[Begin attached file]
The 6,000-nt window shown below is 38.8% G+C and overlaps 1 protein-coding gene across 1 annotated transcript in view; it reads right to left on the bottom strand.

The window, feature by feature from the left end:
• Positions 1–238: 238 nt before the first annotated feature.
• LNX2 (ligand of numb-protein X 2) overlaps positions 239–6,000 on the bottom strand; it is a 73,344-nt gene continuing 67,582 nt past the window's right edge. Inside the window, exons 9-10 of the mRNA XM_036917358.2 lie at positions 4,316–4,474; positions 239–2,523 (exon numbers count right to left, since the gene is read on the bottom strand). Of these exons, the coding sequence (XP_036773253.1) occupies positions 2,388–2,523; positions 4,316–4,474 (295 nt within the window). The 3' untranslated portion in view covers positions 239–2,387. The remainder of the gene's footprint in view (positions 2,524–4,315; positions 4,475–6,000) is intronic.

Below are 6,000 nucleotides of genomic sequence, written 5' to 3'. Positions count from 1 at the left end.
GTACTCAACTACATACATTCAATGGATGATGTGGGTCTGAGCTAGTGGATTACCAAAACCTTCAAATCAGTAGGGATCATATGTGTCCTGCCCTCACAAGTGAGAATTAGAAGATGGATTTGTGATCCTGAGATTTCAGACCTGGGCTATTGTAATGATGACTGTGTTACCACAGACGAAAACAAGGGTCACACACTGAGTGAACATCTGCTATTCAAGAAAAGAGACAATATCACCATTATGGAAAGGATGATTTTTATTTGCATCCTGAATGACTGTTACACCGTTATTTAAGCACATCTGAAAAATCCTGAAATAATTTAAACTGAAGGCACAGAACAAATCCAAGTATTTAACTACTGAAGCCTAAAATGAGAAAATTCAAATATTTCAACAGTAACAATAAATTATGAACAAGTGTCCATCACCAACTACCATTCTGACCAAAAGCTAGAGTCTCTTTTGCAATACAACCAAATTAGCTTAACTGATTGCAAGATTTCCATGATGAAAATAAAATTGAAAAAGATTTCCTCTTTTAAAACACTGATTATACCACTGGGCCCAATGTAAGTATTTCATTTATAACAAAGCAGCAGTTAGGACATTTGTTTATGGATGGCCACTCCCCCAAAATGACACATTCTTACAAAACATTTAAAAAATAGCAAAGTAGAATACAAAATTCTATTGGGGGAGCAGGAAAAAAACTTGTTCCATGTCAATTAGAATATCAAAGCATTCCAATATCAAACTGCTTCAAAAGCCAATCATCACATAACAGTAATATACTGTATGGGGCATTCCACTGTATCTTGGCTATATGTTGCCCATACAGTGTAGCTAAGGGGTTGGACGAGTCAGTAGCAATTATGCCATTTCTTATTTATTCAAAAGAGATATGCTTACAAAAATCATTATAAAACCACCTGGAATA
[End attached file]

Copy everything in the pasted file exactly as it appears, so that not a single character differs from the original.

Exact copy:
The 6,000-nt window shown below is 38.8% G+C and overlaps 1 protein-coding gene across 1 annotated transcript in view; it reads right to left on the bottom strand.

The window, feature by feature from the left end:
• Positions 1–238: 238 nt before the first annotated feature.
• LNX2 (ligand of numb-protein X 2) overlaps positions 239–6,000 on the bottom strand; it is a 73,344-nt gene continuing 67,582 nt past the window's right edge. Inside the window, exons 9-10 of the mRNA XM_036917358.2 lie at positions 4,316–4,474; positions 239–2,523 (exon numbers count right to left, since the gene is read on the bottom strand). Of these exons, the coding sequence (XP_036773253.1) occupies positions 2,388–2,523; positions 4,316–4,474 (295 nt within the window). The 3' untranslated portion in view covers positions 239–2,387. The remainder of the gene's footprint in view (positions 2,524–4,315; positions 4,475–6,000) is intronic.

Below are 6,000 nucleotides of genomic sequence, written 5' to 3'. Positions count from 1 at the left end.
GTACTCAACTACATACATTCAATGGATGATGTGGGTCTGAGCTAGTGGATTACCAAAACCTTCAAATCAGTAGGGATCATATGTGTCCTGCCCTCACAAGTGAGAATTAGAAGATGGATTTGTGATCCTGAGATTTCAGACCTGGGCTATTGTAATGATGACTGTGTTACCACAGACGAAAACAAGGGTCACACACTGAGTGAACATCTGCTATTCAAGAAAAGAGACAATATCACCATTATGGAAAGGATGATTTTTATTTGCATCCTGAATGACTGTTACACCGTTATTTAAGCACATCTGAAAAATCCTGAAATAATTTAAACTGAAGGCACAGAACAAATCCAAGTATTTAACTACTGAAGCCTAAAATGAGAAAATTCAAATATTTCAACAGTAACAATAAATTATGAACAAGTGTCCATCACCAACTACCATTCTGACCAAAAGCTAGAGTCTCTTTTGCAATACAACCAAATTAGCTTAACTGATTGCAAGATTTCCATGATGAAAATAAAATTGAAAAAGATTTCCTCTTTTAAAACACTGATTATACCACTGGGCCCAATGTAAGTATTTCATTTATAACAAAGCAGCAGTTAGGACATTTGTTTATGGATGGCCACTCCCCCAAAATGACACATTCTTACAAAACATTTAAAAAATAGCAAAGTAGAATACAAAATTCTATTGGGGGAGCAGGAAAAAAACTTGTTCCATGTCAATTAGAATATCAAAGCATTCCAATATCAAACTGCTTCAAAAGCCAATCATCACATAACAGTAATATACTGTATGGGGCATTCCACTGTATCTTGGCTATATGTTGCCCATACAGTGTAGCTAAGGGGTTGGACGAGTCAGTAGCAATTATGCCATTTCTTATTTATTCAAAAGAGATATGCTTACAAAAATCATTATAAAACCACCTGGAATA